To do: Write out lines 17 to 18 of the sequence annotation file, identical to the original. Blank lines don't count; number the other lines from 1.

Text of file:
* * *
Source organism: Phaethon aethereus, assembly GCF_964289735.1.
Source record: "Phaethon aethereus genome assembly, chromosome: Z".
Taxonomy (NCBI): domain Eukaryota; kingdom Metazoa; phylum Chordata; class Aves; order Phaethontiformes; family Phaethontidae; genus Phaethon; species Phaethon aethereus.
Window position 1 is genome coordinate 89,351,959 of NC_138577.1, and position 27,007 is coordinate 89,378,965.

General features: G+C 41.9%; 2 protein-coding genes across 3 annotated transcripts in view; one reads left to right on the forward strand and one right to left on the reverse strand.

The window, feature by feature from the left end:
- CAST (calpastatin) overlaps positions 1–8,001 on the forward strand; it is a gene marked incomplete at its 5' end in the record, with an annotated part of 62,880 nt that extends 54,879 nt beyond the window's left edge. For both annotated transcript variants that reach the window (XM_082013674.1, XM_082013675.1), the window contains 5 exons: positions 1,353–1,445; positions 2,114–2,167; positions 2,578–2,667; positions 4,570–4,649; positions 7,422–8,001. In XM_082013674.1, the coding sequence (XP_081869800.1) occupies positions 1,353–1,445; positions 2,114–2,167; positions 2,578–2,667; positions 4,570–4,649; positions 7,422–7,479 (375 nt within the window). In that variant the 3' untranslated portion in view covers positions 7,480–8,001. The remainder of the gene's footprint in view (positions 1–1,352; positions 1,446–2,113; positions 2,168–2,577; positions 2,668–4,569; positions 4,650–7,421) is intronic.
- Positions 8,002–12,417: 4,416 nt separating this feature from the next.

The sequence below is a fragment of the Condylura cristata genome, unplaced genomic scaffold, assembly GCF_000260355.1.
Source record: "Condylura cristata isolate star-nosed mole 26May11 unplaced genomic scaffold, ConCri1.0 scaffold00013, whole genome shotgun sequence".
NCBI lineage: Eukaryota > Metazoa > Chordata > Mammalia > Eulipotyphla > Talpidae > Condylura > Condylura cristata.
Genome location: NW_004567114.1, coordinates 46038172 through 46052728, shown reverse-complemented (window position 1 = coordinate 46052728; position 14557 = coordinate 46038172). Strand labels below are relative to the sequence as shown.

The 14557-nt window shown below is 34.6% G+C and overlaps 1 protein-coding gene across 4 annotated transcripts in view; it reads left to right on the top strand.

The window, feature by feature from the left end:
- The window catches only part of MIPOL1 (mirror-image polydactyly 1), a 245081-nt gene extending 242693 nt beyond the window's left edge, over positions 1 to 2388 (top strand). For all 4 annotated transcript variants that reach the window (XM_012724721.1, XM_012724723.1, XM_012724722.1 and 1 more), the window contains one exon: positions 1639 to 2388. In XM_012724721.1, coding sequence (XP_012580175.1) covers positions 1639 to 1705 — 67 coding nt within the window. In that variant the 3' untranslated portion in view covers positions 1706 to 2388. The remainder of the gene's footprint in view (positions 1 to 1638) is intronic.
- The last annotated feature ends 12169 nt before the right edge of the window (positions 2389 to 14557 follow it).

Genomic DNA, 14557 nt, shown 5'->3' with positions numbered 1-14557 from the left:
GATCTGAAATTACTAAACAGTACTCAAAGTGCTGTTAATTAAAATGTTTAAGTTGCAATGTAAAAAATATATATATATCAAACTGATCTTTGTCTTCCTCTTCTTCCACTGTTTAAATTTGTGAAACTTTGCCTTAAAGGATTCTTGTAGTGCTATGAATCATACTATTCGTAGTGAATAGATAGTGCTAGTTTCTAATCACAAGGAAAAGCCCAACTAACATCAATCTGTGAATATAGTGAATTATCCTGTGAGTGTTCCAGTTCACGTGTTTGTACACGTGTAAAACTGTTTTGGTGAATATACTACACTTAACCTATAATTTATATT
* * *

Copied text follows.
Genomic DNA, 14557 nt, shown 5'->3' with positions numbered 1-14557 from the left:
GATCTGAAATTACTAAACAGTACTCAAAGTGCTGTTAATTAAAATGTTTAAGTTGCAATGTAAAAAATATATATATATCAAACTGATCTTTGTCTTCCTCTTCTTCCACTGTTTAAATTTGTGAAACTTTGCCTTAAAGGATTCTTGTAGTGCTATGAATCATACTATTCGTAGTGAATAGATAGTGCTAGTTTCTAATCACAAGGAAAAGCCCAACTAACATCAATCTGTGAATATAGTGAATTATCCTGTGAGTGTTCCAGTTCACGTGTTTGTACACGTGTAAAACTGTTTTGGTGAATATACTACACTTAACCTATAATTTATATT